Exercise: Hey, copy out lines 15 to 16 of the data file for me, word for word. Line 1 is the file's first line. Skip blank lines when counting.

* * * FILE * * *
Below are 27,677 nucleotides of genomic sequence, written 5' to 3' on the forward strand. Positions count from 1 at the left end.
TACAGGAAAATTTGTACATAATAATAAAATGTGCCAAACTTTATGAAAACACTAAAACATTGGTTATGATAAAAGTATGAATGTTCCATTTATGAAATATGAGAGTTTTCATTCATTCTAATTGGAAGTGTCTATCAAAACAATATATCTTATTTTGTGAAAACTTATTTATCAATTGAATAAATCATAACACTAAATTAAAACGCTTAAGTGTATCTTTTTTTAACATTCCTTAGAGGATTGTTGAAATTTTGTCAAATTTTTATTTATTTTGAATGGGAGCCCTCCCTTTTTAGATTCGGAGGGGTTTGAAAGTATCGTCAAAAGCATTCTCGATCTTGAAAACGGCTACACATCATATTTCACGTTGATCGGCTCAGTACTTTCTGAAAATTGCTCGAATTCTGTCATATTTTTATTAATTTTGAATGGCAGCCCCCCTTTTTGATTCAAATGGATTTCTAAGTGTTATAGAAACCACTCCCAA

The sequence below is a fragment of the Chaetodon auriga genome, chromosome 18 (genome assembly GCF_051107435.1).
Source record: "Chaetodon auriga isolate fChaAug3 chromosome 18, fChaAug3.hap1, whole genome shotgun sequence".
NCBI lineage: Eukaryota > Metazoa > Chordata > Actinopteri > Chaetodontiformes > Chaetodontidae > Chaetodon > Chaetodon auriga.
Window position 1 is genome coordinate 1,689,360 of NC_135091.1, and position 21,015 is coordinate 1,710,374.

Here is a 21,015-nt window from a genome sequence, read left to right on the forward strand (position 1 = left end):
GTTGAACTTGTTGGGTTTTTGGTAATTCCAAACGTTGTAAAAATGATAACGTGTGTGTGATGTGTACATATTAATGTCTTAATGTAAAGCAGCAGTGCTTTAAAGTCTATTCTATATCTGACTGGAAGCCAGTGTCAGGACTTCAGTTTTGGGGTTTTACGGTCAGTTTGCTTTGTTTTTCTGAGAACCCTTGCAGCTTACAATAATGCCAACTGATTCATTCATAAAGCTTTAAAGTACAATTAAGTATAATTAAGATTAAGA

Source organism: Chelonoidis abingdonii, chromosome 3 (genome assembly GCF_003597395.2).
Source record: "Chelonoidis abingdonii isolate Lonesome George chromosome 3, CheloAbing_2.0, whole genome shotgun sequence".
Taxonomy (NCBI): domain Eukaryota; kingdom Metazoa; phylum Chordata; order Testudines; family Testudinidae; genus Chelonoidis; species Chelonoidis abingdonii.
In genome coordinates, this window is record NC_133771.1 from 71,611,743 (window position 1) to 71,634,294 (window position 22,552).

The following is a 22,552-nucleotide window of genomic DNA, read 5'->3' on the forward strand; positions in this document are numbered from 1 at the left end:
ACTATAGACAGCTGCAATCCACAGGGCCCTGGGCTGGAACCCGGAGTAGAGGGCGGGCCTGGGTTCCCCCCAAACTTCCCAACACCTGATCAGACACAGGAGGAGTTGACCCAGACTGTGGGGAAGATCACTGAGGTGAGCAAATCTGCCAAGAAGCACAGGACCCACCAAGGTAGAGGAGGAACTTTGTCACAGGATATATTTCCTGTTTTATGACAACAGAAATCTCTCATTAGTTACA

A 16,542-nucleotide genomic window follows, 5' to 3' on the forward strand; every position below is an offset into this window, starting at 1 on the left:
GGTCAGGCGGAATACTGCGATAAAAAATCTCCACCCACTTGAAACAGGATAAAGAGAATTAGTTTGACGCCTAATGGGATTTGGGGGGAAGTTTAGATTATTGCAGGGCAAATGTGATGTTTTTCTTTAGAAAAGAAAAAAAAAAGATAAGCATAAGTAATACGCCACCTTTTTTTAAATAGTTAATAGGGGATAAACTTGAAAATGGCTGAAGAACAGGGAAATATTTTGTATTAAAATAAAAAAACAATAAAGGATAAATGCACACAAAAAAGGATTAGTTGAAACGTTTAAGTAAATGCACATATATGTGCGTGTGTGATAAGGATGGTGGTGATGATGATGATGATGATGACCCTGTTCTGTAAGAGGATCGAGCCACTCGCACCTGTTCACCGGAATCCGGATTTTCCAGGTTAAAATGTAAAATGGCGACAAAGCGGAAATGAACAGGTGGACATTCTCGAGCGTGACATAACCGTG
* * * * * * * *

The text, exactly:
A 16,542-nucleotide genomic window follows, 5' to 3' on the forward strand; every position below is an offset into this window, starting at 1 on the left:
GGTCAGGCGGAATACTGCGATAAAAAATCTCCACCCACTTGAAACAGGATAAAGAGAATTAGTTTGACGCCTAATGGGATTTGGGGGGAAGTTTAGATTATTGCAGGGCAAATGTGATGTTTTTCTTTAGAAAAGAAAAAAAAAAGATAAGCATAAGTAATACGCCACCTTTTTTTAAATAGTTAATAGGGGATAAACTTGAAAATGGCTGAAGAACAGGGAAATATTTTGTATTAAAATAAAAAAACAATAAAGGATAAATGCACACAAAAAAGGATTAGTTGAAACGTTTAAGTAAATGCACATATATGTGCGTGTGTGATAAGGATGGTGGTGATGATGATGATGATGATGACCCTGTTCTGTAAGAGGATCGAGCCACTCGCACCTGTTCACCGGAATCCGGATTTTCCAGGTTAAAATGTAAAATGGCGACAAAGCGGAAATGAACAGGTGGACATTCTCGAGCGTGACATAACCGTG